I have joined a mad Irishman on a cycling trip around the world.

Sunday, 17 October 2010

Week One

This is a blog about my trip around the world on a bicycle. I say my trip, I´ve decided to follow someone on his trip around the world on his bicycle. The bike I´m riding even belongs to him. He is an Irish fellow, Julian, I met in a night club in Bolivia. His trip began in Ireland about two years ago. He cycled out of his front door, across Europe, down the west of Africa and has most of South America. I am joining him about half way through his trip. Having done no training, never ridden a loaded bike, and never done anything like this before, I met Julian in the airport in Madrid and we flew to Colombia where his bike had been resting.

Day one was the hardest day ever. We left Julian´s friend Seamus who we´d been staying with in Medellin (Med-gee-an) for the last week, taking it easy and eating lots in preparation, on Sunday morning. Every Sunday there the main road through the city is closed for a Ciclovia where all the cyclists in the valley come out to play. The first forty kilometres of the trip were easy and fun, the road was slightly downhill, there were no killer vehicles, just friendly fellow cyclists. Forty k, done, easy! It was only lunchtime.

After lunch we started up a rather imposing looking mountain. We were in the tail end of the Andes, a tricky place to start. It was a lot harder than the morning´s ride. It took me four hours to ride 14km up hill. Continuously uphill. Not even a little bit downhill. After about three hours the sun started to fade and we decided we would try to find somewhere to stay before reaching the pass. The first person said no, the next person said no. There was nowhere. We had to keep going. It got dark. I was shattered. There were many many trucks. Mostly friendly trucks, honking their horns to say hello, but trucks driving on the wrong side of the road in the dark honking their horns nonetheless. We made it to the top, ate a bowl of tripe and other inards and I went to bed.

Day two was THE hardest day ever. I managed 30km before going to bed at 4pm, up for dinner, back to bed.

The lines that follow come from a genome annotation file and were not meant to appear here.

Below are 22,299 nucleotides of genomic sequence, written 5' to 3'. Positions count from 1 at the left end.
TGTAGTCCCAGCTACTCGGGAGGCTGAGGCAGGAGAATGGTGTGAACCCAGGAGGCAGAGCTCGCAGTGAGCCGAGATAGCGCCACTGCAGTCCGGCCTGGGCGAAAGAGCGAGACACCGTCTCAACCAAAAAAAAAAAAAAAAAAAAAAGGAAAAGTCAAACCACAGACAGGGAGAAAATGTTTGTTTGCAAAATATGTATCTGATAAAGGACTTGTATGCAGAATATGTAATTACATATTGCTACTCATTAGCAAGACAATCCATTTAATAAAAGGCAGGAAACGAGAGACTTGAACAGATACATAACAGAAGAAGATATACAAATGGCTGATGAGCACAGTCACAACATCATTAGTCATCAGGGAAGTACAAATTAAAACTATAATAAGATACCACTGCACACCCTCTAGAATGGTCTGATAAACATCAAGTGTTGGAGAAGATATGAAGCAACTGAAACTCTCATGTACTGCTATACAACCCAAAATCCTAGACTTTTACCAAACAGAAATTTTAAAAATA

I don´t want to talk about day three. Feeling pretty rough (me not Julian), and not being able to get food down, I scrambled through the morning. The afternoon was 20km downhill and a couple of glasses of Coke which perked me up. Fifty k done! Much better than yesterday. We were heading for Yarumal, the last town at the bottom of the last mountain of the Andes. Only it wasn´t. It was half-way up the adjectival mountain. Knackered and reeling, I steeled myself and pedalled slowly on, grinding away. Looking up, I did have a tear in my eye, seeing we weren´t half way there. But we did get there. We sat on the steepest plaza I have ever seen and chatted with some young ragamuffins.

Thankfully things have got a little easier and I am able to enjoy things more. There is so much to see on the road, cows with giant ears, mad dogs best avoided, giant iguanas legging it away from the trucks. In one day I saw a dead cow, dead dog, three dead buzzards and a dead snake. And the kids are very sweet and not at all shy.

We are out of the Andes now, cycling by the river Cauca, the 111th longest in the world, roads are flatter, although wetter. We are heading to Cartegena where we will catch a sailing boat to Panama. Incidentally it is the wettest month of the year in Cartegena, almost twice as wet as any other month with between 80-90% humidity. It is going to be sweaty.

Julian´s idea of 8km down hill

Pedalled: 308km

1 comment: